What are landrace strains?
Today’s cannabis customers have more options than ever before. While there is a cultivar for every situation, all of the cannabis strains that are currently accessible can be genetically linked to a small number of landrace strains.
Cannabis cultivars, known as landrace strains have developed stable genetics over millennia of natural selection and extended exposure to their native habitat. Breeders have never crossed them.
Being a highly adaptable plant, cannabis expanded around the globe with human generations, becoming a “native” of many areas in the Middle East, Africa, the Americas, and Asia.
Where do landrace strains come from?
One of the oldest crops in human history is cannabis. The Chinese monarch Shen-Nung first made mention of the plant in written records in 2900 B.C. Shen, regarded as the founder of Chinese medicine, included references to cannabis in the Pen Ts’ao, an encyclopedia of plant remedies.
Cannabis was already being used in China throughout the Neolithic period, around 10,000 B.C., according to other archaeological evidence, such as hemp rope imprints on shattered pottery.
One of the oldest crops in human history is cannabis. All cannabis genetics may be traced to a single plant that originated in the Hindu Kush region of what is now Afghanistan and Pakistan, according to botanists.
The first wild cannabis strain was utilized for everything from religious and therapeutic purposes to the production of textiles and rope.
The very beneficial cannabis plant was brought west by the ancient Greeks and Romans to the Middle East and Russia. Later, Germanic tribes transported it further west, and the Ottomans transported it south to Africa. African cannabis species arrived in the Caribbean and Central America in 1545 with the first colonial voyages, when they were utilized for rope, animal feed, painting oils, and a variety of other things.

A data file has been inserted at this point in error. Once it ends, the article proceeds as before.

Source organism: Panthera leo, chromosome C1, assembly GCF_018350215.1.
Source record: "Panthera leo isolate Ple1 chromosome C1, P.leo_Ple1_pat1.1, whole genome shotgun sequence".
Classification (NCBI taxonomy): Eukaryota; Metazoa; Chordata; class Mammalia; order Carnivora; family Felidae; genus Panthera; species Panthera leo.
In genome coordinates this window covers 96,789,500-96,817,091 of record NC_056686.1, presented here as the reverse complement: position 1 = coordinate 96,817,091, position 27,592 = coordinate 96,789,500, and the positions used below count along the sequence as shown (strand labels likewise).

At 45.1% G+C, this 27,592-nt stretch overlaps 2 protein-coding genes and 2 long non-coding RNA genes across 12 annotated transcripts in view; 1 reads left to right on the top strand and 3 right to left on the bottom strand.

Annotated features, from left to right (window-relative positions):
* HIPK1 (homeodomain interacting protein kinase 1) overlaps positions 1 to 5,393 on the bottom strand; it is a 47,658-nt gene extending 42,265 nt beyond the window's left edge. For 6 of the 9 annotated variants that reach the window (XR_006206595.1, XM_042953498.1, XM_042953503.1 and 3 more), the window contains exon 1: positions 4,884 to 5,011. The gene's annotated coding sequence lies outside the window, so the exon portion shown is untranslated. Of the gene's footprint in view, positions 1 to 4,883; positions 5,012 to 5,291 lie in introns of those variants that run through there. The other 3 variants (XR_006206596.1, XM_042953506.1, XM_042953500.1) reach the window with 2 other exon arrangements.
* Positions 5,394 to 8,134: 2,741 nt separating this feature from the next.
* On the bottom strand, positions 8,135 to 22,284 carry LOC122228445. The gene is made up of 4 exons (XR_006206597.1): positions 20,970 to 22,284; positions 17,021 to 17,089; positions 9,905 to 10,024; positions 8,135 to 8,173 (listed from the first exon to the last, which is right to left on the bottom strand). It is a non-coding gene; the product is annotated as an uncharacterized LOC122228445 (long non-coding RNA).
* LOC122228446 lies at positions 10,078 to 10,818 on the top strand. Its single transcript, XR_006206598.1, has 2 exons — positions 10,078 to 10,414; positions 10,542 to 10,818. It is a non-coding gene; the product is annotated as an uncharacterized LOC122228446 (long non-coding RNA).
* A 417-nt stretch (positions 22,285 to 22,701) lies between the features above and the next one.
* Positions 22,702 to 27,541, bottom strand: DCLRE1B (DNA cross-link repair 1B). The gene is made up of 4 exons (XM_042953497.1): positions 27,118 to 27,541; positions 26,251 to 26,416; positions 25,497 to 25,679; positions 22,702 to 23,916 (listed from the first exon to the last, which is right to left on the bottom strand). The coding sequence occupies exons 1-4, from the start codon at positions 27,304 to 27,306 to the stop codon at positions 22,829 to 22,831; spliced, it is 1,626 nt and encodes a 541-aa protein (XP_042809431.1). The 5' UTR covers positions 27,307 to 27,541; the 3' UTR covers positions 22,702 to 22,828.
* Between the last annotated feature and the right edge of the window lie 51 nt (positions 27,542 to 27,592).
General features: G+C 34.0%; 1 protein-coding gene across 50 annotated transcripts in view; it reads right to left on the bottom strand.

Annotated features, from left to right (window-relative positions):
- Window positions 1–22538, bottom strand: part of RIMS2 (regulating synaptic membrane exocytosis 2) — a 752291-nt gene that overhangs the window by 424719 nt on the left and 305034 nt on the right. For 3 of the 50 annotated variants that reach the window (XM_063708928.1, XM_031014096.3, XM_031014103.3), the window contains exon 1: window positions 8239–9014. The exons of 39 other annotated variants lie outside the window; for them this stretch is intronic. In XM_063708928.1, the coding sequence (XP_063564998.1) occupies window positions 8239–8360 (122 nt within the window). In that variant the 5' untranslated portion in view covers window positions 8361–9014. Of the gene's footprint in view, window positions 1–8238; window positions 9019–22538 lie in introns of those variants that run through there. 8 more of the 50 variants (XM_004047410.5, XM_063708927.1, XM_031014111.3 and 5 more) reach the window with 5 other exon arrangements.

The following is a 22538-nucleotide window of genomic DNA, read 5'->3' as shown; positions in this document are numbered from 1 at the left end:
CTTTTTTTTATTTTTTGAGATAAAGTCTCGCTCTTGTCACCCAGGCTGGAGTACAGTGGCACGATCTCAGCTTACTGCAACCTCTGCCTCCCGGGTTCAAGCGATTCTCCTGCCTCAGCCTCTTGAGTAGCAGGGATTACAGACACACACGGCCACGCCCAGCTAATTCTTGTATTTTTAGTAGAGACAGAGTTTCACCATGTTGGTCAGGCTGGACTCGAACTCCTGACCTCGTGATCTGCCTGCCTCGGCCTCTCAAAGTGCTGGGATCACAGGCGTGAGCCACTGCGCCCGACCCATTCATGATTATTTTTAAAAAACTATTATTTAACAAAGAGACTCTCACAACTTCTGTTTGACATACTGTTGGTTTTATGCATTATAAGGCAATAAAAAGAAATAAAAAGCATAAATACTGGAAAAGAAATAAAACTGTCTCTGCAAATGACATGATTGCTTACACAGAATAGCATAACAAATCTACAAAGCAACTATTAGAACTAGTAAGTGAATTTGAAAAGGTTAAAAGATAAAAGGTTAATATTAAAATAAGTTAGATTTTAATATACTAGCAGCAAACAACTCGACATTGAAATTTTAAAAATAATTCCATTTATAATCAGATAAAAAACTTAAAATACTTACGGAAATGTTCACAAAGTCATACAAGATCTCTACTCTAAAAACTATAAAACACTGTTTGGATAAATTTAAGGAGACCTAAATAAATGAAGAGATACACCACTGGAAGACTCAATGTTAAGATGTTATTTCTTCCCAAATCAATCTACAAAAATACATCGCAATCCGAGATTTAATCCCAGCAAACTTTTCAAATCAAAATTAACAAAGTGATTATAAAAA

Many of these areas saw the flourishing of the very adaptable cannabis plant, which organically evolved growth traits that were best suited to the varied environments of Asia, Africa, and Central America. These were the first landrace strains, identified by traits adapted to their unique growth circumstances and called after their nation or region of origin.
Why is it challenging to find landrace strains?
It might be challenging to locate authentic landrace strains outside of their native habitat. Cannabis growers started experimenting with hybridization in the 1970s and 1980s, combining landrace strains to produce the first hybrids like Skunk #1 and Chemdawg. The breeding of new cannabis generations diluted the original landrace genetics as many breeders competed to have the most significant strain possible.
Cannabis growers started experimenting with hybridization in the 1970s and 1980s, combining landrace strains to produce the first hybrids.
Because many of the strains we refer to as landraces all descended from a single genetic origin, the term “landrace” is likewise problematic. Technically, the strain cultivated in the Hindu Kush region, where humans first discovered cannabis, is the only true landrace strain.
However, according to Merriam-Webster, the term “landrace” is simply “a local variety of a species of plant or animal that possesses distinctive features deriving from development and adaptation over time to conditions of a confined geographic location.” This makes it challenging to grow an Afghan landrace strain, for example, in Southern California because the growth environment is very different.